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Feeding Dairy Cattle Tips

feeding dairy cows

Feeding Dairy Cattle Tips

 

Once the dairy farm has been set up, it is important to consider the safety of the dairy cattle. Provide fences and gates which should separate and group the cattle from the other farm animals, since they are given different kinds of feeds.

 

The following are the steps to start feeding dairy cows:

Step 1: Find the right kind of feed. If farmers would like to have high-quality cattle, then they must start feeding dairy cattle with good quality feeds. Such feeds include grains or grain mixtures that contain fiber, energy and protein-rich ruminant feeds.

Step 2: Know when to feed the cows. The best time to be feeding dairy cattle is when they have just finished being milked. This is when they are in the best mood to be fed and demand higher levels of energy and protein. Hay and grains should be fed at different times; the hay first and then the grain which are both usually given in the mornings.

Step 3: Forage are feeds that contain the most fiber and should be checked regularly. Therefore, combine all kinds of forage during feeding time instead of feeding them separately to provide the cattle with the most fiber.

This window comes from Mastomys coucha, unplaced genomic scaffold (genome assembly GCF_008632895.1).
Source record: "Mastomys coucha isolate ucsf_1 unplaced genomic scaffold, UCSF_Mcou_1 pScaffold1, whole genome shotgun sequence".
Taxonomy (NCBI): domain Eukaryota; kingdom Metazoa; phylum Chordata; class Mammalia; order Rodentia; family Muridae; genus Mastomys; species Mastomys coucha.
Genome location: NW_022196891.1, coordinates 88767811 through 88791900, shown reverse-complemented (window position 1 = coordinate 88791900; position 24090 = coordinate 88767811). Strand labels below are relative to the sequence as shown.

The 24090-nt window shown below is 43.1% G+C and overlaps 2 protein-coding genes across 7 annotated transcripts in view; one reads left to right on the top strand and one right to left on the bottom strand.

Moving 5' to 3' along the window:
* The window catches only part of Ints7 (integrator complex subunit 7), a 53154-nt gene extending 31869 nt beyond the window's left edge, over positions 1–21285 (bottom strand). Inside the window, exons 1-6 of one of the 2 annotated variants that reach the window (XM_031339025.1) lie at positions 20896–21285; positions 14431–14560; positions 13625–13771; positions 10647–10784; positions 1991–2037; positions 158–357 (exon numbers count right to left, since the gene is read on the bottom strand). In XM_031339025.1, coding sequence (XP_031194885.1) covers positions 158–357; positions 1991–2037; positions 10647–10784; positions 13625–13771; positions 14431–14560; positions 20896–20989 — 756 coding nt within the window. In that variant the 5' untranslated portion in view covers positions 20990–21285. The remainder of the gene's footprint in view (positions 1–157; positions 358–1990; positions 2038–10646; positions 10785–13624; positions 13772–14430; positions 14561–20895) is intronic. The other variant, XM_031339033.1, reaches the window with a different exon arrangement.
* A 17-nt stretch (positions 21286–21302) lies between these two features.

Step 4: Know the frequency of feeding dairy cattle. Cattle should be fed at least 12 times a day, where the forages are fed to them first followed by the grains or grain mixture.

Step 5: Make sure the cows are getting the right kind of nutrients they need in order to produce a great amount of milk. Some of the nutrients that lactating cows need, which should be present in their grain mix, would be:
– Protein
– Fiber
– Fat
– Calcium
– Phosphorous
– Potassium
– Vitamins A, D, and E

Step 6: Watch for the different stages of lactation. When feeding dairy cattle, the different stages of lactation are also taken into consideration. There are three main stages which include Early Lactation, Mid to Late Lactation, and the Dry Period, wherein the calf’s body weight and energy balance are directly related. In the early lactation where milk yield is at its peak, cattle experience body weight loss. As they get into the middle to late lactation, their milk yield goes down as their dry matter intake goes up as well as their body weight. By the time they reach the dry period, they have already gained back the weight that they lost. Timing the periods of feeding dairy cows to their lactation stages will benefit not only the cows but also the production of milk in the farm when raising cattle.

 

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